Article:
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Newsletter / August 16, 2022
You Cannot Complain About a Glass Ceiling When You Haven’t Mastered the Hard-Skills That Break Glass!
A mistake that most small business owners make is doing all the work themselves.
While this is necessary when your company is in the Emerging quadrant of its life cycle, once you “cross the chasm” into the Growth quadrant, and no longer need Traction, you are limiting yourselves to fewer opportunities to expand your business, and costing you thousands of dollars.
OK, go to the “Vocabulary For Success” and look up Operational Management and then Strategic Management, so you understand the difference. You’ll see that Operational Management delivers single digit growth each year, while Strategic Management delivers double-digit growth each year. Big difference.
The mistake that Operational managed companies make is that double digit growth cannot occur if you, the CEO and your key executives, are doing all the operational work yourselves. This leaves little time for unleashing what I call your company’s “creative juggernaut!”
I hear this all the time from small business CEOs: “I have to remain responsible for the decisions that make things happen.” That statement tells me two things: 1) they do not understand the difference between the hard-skills of Responsibility and Accountability; and, 2) they do not manage with metrics. Both are hard-skill competencies of leadership management and are the most important for every leader to master.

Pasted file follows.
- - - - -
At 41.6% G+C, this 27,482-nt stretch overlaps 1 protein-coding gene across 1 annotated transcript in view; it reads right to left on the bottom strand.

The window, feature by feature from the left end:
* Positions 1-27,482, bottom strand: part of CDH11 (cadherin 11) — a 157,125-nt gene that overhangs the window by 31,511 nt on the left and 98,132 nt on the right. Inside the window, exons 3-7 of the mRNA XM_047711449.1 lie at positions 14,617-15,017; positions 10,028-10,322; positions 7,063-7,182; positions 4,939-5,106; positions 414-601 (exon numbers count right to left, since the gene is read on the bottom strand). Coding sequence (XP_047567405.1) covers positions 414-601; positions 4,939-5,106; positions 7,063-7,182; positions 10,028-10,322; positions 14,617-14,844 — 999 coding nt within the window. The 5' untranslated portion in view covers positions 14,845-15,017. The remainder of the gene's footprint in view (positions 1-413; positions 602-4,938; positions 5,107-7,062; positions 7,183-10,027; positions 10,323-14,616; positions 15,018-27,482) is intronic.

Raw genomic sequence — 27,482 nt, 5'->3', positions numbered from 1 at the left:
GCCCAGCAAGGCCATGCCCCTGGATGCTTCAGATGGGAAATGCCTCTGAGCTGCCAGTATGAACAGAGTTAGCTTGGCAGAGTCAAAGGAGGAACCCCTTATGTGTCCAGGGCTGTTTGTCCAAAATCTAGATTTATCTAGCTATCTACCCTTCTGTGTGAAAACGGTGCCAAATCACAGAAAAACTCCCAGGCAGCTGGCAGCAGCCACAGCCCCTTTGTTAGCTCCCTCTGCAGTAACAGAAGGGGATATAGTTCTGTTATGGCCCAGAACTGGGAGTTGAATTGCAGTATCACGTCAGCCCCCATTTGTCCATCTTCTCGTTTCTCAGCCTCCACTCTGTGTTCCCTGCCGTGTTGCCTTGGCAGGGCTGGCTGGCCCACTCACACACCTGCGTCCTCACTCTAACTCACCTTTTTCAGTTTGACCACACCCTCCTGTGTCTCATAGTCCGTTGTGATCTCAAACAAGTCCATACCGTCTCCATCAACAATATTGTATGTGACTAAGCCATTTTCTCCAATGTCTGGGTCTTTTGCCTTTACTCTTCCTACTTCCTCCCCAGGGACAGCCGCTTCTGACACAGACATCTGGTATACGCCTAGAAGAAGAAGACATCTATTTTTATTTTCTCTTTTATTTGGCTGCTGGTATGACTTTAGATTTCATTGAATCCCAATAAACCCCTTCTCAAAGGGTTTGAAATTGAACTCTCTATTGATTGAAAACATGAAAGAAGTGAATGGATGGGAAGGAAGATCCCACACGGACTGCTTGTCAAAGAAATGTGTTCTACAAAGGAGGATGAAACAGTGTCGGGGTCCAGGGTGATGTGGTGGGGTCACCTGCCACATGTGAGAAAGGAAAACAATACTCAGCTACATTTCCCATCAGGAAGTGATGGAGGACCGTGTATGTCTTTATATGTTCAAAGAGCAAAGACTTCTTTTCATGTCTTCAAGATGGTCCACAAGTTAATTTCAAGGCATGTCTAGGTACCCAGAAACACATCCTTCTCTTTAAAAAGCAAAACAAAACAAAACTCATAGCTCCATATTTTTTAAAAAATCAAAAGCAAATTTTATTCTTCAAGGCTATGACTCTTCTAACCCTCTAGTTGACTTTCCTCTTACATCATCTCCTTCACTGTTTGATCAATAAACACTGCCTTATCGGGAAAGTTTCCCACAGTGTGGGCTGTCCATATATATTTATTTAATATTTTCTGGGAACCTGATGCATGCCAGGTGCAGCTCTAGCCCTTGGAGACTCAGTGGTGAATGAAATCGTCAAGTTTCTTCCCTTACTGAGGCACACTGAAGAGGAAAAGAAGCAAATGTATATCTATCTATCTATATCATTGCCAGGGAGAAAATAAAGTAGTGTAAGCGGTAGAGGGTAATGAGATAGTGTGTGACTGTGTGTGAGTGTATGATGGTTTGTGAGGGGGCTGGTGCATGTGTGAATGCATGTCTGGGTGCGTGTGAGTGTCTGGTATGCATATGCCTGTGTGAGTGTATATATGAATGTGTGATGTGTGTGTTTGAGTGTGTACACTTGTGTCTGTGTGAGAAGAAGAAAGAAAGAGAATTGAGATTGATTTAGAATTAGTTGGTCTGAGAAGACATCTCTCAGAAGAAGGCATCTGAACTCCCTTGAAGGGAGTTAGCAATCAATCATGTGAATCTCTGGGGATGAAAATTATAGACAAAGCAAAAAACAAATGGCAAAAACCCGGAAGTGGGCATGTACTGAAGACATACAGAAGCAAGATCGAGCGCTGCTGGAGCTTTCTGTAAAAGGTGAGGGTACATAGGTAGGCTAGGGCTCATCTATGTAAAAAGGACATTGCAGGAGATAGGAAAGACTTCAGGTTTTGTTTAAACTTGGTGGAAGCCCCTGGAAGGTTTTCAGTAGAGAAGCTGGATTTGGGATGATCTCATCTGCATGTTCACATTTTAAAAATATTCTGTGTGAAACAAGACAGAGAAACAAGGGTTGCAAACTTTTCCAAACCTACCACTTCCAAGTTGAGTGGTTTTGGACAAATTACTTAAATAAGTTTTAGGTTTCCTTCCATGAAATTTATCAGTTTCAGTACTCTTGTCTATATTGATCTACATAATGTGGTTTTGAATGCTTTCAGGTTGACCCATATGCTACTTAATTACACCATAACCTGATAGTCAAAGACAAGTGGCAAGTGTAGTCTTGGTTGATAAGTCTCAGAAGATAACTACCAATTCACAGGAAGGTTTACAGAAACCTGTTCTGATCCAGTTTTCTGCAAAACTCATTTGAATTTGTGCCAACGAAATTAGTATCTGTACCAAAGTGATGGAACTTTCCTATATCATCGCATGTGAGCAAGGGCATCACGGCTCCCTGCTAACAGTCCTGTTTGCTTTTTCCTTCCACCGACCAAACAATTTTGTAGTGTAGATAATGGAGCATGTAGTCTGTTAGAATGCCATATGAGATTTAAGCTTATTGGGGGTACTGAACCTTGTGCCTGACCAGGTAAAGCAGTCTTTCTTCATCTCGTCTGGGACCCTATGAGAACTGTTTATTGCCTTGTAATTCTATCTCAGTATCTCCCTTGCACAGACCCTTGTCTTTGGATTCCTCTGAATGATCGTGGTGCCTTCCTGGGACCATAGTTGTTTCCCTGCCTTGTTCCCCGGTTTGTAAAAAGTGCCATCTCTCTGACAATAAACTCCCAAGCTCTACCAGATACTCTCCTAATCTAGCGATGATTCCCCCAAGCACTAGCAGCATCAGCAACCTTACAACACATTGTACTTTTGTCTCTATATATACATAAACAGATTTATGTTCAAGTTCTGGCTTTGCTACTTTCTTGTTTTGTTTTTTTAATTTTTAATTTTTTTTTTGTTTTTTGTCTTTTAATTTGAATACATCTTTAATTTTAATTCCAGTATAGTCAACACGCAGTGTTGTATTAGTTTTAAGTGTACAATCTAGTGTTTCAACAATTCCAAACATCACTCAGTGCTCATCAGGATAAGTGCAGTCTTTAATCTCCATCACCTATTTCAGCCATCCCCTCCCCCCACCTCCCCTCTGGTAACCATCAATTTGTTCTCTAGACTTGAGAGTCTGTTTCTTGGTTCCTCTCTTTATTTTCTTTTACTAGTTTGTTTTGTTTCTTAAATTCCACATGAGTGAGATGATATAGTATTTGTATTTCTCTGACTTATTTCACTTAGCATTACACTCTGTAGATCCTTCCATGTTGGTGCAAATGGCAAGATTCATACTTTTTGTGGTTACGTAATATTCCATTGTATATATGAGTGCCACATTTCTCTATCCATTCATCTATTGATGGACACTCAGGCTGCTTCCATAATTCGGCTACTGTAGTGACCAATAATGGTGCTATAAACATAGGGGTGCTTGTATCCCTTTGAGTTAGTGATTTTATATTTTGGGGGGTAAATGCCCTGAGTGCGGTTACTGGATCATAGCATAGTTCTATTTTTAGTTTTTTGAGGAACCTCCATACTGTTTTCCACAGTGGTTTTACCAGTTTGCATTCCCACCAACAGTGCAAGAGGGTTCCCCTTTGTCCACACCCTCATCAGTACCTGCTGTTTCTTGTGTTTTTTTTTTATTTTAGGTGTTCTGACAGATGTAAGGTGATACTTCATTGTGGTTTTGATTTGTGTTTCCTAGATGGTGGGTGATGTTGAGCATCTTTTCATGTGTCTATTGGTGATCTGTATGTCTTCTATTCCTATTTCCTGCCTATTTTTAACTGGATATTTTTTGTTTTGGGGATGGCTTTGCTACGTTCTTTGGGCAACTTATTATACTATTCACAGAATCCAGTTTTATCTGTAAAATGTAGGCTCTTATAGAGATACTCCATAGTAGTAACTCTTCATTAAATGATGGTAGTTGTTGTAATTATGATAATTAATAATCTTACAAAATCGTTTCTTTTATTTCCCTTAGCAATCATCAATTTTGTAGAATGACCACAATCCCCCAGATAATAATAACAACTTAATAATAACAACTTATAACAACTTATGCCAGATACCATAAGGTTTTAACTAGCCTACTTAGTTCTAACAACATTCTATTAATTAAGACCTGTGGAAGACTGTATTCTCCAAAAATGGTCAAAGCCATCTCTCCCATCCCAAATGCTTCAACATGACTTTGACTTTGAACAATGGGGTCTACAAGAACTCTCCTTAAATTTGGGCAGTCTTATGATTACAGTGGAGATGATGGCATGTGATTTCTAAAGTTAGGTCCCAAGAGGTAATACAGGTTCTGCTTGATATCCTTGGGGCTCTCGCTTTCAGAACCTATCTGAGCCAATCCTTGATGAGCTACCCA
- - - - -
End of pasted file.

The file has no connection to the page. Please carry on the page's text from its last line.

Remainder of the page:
What we see in today’s leadership management environment is that few leaders have mastered the hard-skill competencies for being a top-notch executive. In addition, I find that too many leaders are soft-skill experts, but have little knowledge of the skills that create executives and CEOs, the hard-skills. From my perspective, you cannot complain about a glass ceiling when you haven’t mastered the hard-skills that break glass!
Here’s another perfect quote from Sahil Lavingia – founder of Gumroad:
“If you let someone go and they are surprised, you f—-d up.” He is actually talking about the same dilemma that this post is all about: not knowing the hard-skill Axioms of Success for your position.
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